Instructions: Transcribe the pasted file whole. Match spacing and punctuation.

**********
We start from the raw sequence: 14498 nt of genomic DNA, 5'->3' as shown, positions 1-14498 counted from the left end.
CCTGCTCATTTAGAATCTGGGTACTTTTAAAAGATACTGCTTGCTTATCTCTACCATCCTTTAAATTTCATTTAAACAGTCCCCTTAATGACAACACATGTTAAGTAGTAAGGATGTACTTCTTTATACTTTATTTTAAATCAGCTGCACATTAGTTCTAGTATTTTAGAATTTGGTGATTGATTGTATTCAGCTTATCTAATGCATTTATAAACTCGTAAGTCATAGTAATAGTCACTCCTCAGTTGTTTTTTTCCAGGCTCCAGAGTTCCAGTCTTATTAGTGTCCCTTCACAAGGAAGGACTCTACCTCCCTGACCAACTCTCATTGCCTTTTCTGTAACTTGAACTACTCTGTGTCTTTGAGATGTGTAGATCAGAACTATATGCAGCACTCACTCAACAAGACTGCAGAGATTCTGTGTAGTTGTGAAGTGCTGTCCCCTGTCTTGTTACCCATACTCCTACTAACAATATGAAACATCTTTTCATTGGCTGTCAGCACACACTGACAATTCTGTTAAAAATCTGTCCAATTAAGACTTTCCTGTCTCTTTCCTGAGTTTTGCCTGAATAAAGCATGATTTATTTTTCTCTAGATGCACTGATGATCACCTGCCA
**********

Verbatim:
We start from the raw sequence: 14498 nt of genomic DNA, 5'->3' as shown, positions 1-14498 counted from the left end.
CCTGCTCATTTAGAATCTGGGTACTTTTAAAAGATACTGCTTGCTTATCTCTACCATCCTTTAAATTTCATTTAAACAGTCCCCTTAATGACAACACATGTTAAGTAGTAAGGATGTACTTCTTTATACTTTATTTTAAATCAGCTGCACATTAGTTCTAGTATTTTAGAATTTGGTGATTGATTGTATTCAGCTTATCTAATGCATTTATAAACTCGTAAGTCATAGTAATAGTCACTCCTCAGTTGTTTTTTTCCAGGCTCCAGAGTTCCAGTCTTATTAGTGTCCCTTCACAAGGAAGGACTCTACCTCCCTGACCAACTCTCATTGCCTTTTCTGTAACTTGAACTACTCTGTGTCTTTGAGATGTGTAGATCAGAACTATATGCAGCACTCACTCAACAAGACTGCAGAGATTCTGTGTAGTTGTGAAGTGCTGTCCCCTGTCTTGTTACCCATACTCCTACTAACAATATGAAACATCTTTTCATTGGCTGTCAGCACACACTGACAATTCTGTTAAAAATCTGTCCAATTAAGACTTTCCTGTCTCTTTCCTGAGTTTTGCCTGAATAAAGCATGATTTATTTTTCTCTAGATGCACTGATGATCACCTGCCA